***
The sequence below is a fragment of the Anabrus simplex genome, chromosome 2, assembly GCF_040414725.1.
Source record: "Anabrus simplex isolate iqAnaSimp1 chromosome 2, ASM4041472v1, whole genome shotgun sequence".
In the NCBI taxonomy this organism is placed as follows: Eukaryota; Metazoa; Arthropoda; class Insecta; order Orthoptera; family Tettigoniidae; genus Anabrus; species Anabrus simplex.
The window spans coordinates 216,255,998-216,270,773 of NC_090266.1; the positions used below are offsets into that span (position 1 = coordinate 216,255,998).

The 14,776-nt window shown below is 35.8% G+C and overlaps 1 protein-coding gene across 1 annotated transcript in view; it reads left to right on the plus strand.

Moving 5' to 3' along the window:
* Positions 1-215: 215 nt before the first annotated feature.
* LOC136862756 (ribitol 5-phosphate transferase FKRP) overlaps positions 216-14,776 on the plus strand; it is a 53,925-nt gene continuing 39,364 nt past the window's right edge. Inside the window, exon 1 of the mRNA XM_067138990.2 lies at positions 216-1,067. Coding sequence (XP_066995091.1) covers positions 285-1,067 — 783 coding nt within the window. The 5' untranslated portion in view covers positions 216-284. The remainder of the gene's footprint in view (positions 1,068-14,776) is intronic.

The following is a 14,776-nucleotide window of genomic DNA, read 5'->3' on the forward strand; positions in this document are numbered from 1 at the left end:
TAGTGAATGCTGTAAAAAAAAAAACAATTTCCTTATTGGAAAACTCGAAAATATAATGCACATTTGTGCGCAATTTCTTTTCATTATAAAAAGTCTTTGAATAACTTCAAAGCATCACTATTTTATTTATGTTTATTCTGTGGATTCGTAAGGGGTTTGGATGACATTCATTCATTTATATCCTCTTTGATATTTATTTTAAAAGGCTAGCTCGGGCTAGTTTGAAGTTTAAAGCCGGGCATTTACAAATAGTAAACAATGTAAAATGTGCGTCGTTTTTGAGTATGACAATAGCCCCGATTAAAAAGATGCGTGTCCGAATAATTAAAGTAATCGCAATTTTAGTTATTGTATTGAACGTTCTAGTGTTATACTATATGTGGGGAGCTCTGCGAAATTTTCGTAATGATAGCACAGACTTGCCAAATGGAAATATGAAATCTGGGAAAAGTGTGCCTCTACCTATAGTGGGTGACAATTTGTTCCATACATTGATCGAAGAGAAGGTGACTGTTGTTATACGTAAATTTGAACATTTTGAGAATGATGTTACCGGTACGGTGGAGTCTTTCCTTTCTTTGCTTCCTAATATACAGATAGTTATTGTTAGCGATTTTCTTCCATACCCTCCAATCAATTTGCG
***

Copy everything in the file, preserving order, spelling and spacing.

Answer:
The sequence below is a fragment of the Anabrus simplex genome, chromosome 2, assembly GCF_040414725.1.
Source record: "Anabrus simplex isolate iqAnaSimp1 chromosome 2, ASM4041472v1, whole genome shotgun sequence".
In the NCBI taxonomy this organism is placed as follows: Eukaryota; Metazoa; Arthropoda; class Insecta; order Orthoptera; family Tettigoniidae; genus Anabrus; species Anabrus simplex.
The window spans coordinates 216,255,998-216,270,773 of NC_090266.1; the positions used below are offsets into that span (position 1 = coordinate 216,255,998).

The 14,776-nt window shown below is 35.8% G+C and overlaps 1 protein-coding gene across 1 annotated transcript in view; it reads left to right on the plus strand.

Moving 5' to 3' along the window:
* Positions 1-215: 215 nt before the first annotated feature.
* LOC136862756 (ribitol 5-phosphate transferase FKRP) overlaps positions 216-14,776 on the plus strand; it is a 53,925-nt gene continuing 39,364 nt past the window's right edge. Inside the window, exon 1 of the mRNA XM_067138990.2 lies at positions 216-1,067. Coding sequence (XP_066995091.1) covers positions 285-1,067 — 783 coding nt within the window. The 5' untranslated portion in view covers positions 216-284. The remainder of the gene's footprint in view (positions 1,068-14,776) is intronic.

The following is a 14,776-nucleotide window of genomic DNA, read 5'->3' on the forward strand; positions in this document are numbered from 1 at the left end:
TAGTGAATGCTGTAAAAAAAAAAACAATTTCCTTATTGGAAAACTCGAAAATATAATGCACATTTGTGCGCAATTTCTTTTCATTATAAAAAGTCTTTGAATAACTTCAAAGCATCACTATTTTATTTATGTTTATTCTGTGGATTCGTAAGGGGTTTGGATGACATTCATTCATTTATATCCTCTTTGATATTTATTTTAAAAGGCTAGCTCGGGCTAGTTTGAAGTTTAAAGCCGGGCATTTACAAATAGTAAACAATGTAAAATGTGCGTCGTTTTTGAGTATGACAATAGCCCCGATTAAAAAGATGCGTGTCCGAATAATTAAAGTAATCGCAATTTTAGTTATTGTATTGAACGTTCTAGTGTTATACTATATGTGGGGAGCTCTGCGAAATTTTCGTAATGATAGCACAGACTTGCCAAATGGAAATATGAAATCTGGGAAAAGTGTGCCTCTACCTATAGTGGGTGACAATTTGTTCCATACATTGATCGAAGAGAAGGTGACTGTTGTTATACGTAAATTTGAACATTTTGAGAATGATGTTACCGGTACGGTGGAGTCTTTCCTTTCTTTGCTTCCTAATATACAGATAGTTATTGTTAGCGATTTTCTTCCATACCCTCCAATCAATTTGCG